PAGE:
Journey of Evolution en Brief
On their newest album, Twentyears, Air offers listeners a completely unique listening experience. This album is far from what you might expect from a typical electronica band. Though they rely on programmed pianos and sounds, they manage to generate a light ambiance, as well as a profoundly deep sound at certain points.
The French duo, founded in 1995, has reached a musical mile stone. This year marks their 20th year together. Hence, their most recent album is an ode to just that. Much evolved from their last albums Moon Safari, and 10 000 Hz Legend, they’ve ushered in a new style, yet have managed to maintain the sounds and effects that set them apart in the first place. The album draws heavily on global sounds. Listening to “Indian Summer”, you’ll hear a smooth track dominated by a classic rock beat, and pulled by a sitar.
On “Adis Abebah” the tone becomes darker, offering listeners a step back from the established feel of the album into a heavier vibe. Take a listen to the album and you’ll notice that there is not a single high hat crash, snare or even typical synth piano line. The style that the duo has created operates along this layout. Each song on the rest of the album manages to exist in the periphery of the synth pop genre as well. One might wonder if this album would be better described as an oeuvre of alternative music rather than electronica.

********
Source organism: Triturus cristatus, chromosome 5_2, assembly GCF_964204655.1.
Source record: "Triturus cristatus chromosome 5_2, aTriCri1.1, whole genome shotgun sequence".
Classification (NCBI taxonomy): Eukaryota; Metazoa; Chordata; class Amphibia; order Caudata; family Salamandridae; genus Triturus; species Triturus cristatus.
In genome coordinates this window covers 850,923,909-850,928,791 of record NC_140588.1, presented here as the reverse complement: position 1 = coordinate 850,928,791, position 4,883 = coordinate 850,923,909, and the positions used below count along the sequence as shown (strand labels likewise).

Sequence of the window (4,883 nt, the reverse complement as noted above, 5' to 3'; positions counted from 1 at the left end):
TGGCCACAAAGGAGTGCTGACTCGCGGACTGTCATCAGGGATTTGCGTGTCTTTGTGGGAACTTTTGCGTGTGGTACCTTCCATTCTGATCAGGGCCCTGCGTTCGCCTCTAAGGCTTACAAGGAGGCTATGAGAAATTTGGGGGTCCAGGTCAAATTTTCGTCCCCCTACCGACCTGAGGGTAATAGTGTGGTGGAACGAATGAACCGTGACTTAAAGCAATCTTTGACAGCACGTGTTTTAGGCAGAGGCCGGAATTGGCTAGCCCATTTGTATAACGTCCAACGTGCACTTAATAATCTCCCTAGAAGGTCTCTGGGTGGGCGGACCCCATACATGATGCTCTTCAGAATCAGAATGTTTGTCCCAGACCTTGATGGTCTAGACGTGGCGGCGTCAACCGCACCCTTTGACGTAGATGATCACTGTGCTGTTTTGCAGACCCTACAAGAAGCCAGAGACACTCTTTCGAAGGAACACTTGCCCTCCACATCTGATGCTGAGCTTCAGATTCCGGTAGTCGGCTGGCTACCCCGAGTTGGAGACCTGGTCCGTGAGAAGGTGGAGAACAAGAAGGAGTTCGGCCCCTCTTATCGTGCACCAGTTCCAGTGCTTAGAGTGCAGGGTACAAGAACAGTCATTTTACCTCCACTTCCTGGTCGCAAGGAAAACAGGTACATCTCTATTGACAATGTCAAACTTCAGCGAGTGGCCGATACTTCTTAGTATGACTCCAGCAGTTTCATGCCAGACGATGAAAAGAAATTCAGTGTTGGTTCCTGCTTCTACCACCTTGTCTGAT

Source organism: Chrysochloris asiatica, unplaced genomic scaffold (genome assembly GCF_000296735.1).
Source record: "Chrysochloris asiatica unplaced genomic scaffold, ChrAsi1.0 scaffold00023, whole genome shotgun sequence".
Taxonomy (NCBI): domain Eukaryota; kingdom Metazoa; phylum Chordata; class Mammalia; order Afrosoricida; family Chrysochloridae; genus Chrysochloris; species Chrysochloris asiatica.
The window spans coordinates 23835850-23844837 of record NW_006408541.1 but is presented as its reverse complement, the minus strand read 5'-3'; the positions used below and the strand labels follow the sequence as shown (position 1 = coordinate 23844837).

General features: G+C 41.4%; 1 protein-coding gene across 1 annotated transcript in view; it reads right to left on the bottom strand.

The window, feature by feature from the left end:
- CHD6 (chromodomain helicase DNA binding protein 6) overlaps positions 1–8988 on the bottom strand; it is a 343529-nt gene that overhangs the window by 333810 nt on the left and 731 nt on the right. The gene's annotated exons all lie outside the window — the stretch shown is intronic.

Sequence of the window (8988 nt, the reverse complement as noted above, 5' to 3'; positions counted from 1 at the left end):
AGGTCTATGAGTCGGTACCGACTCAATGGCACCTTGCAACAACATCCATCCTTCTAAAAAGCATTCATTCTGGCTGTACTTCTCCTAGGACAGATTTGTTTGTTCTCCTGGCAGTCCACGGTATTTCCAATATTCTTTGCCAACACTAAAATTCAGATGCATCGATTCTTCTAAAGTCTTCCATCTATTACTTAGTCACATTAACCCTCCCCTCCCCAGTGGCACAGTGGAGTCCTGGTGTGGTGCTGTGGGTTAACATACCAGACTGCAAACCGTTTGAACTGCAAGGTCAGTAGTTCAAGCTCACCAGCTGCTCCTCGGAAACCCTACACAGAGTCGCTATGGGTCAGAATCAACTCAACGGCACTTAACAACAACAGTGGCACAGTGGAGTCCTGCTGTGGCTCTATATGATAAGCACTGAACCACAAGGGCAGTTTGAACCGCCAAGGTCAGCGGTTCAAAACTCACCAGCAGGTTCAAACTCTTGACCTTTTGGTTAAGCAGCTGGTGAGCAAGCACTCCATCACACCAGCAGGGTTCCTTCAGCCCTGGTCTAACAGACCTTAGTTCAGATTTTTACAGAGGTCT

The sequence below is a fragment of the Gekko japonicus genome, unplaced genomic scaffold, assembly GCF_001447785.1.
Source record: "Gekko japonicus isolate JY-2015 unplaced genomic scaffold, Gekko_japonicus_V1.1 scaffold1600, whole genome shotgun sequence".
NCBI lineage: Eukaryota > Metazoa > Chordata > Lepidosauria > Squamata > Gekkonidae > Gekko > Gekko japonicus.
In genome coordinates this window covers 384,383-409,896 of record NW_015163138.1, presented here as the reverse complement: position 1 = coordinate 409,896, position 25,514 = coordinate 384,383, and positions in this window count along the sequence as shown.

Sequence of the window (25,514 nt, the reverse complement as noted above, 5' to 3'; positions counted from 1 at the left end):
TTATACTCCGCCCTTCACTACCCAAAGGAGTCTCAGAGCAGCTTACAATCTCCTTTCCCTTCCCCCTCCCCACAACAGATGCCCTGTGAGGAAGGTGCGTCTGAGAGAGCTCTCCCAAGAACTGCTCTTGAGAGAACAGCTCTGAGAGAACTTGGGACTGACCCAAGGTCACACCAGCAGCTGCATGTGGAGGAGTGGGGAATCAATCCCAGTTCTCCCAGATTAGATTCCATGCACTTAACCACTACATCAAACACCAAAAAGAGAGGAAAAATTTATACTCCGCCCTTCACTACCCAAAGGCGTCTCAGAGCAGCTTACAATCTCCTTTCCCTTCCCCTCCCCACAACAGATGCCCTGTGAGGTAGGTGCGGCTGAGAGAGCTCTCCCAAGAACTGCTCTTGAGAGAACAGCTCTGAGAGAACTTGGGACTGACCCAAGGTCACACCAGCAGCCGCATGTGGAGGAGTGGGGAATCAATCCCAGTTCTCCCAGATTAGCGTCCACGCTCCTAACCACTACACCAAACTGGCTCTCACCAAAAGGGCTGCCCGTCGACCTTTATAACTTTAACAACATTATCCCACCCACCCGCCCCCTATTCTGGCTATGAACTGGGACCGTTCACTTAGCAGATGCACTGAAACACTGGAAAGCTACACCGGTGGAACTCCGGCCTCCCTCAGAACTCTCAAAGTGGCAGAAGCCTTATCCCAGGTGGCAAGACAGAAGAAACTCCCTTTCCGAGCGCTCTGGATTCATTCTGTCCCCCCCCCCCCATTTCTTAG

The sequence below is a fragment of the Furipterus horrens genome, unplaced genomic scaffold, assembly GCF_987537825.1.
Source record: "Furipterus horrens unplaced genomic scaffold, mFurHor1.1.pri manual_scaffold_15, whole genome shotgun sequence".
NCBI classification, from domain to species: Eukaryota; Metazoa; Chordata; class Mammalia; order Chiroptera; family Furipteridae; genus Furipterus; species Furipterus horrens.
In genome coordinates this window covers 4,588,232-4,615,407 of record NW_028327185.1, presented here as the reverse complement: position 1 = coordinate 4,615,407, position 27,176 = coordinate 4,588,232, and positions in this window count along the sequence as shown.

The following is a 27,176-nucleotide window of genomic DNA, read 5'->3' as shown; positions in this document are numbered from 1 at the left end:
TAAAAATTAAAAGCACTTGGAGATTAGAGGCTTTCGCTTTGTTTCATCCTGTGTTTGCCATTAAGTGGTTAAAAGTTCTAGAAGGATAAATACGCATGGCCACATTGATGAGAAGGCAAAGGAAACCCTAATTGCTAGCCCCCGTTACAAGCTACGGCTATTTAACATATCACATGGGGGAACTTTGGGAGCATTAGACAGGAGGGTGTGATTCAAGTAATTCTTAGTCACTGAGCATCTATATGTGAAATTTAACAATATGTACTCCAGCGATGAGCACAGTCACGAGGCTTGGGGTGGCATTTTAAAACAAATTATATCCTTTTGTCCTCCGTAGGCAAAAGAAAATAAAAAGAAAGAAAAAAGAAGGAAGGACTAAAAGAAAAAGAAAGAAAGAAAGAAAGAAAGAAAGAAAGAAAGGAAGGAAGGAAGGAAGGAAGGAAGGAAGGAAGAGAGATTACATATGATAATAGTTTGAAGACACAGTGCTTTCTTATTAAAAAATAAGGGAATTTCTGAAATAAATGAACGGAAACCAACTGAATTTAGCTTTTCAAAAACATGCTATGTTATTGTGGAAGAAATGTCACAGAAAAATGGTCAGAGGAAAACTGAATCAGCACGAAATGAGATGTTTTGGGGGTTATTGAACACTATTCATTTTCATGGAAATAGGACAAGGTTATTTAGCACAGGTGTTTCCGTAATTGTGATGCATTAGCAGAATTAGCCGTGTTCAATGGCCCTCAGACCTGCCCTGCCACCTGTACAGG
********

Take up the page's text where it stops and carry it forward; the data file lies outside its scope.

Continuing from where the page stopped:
Several ingredients in this album including a jazz flute, smooth almost classical piano, vibraphone, dynamic strings, all combine to establish a collection of songs that have you feeling in constant motion. Each track such as “La Femme D’Argent”, “Cherry Blossom Girl”, and “Playground Love”, unite to create a cohesive album. Though Twentyears does seem to lack diversity after the album is about halfway through, it was conceived of a creativity that has expanded the genre of synth-pop music into a realm of infinite potential.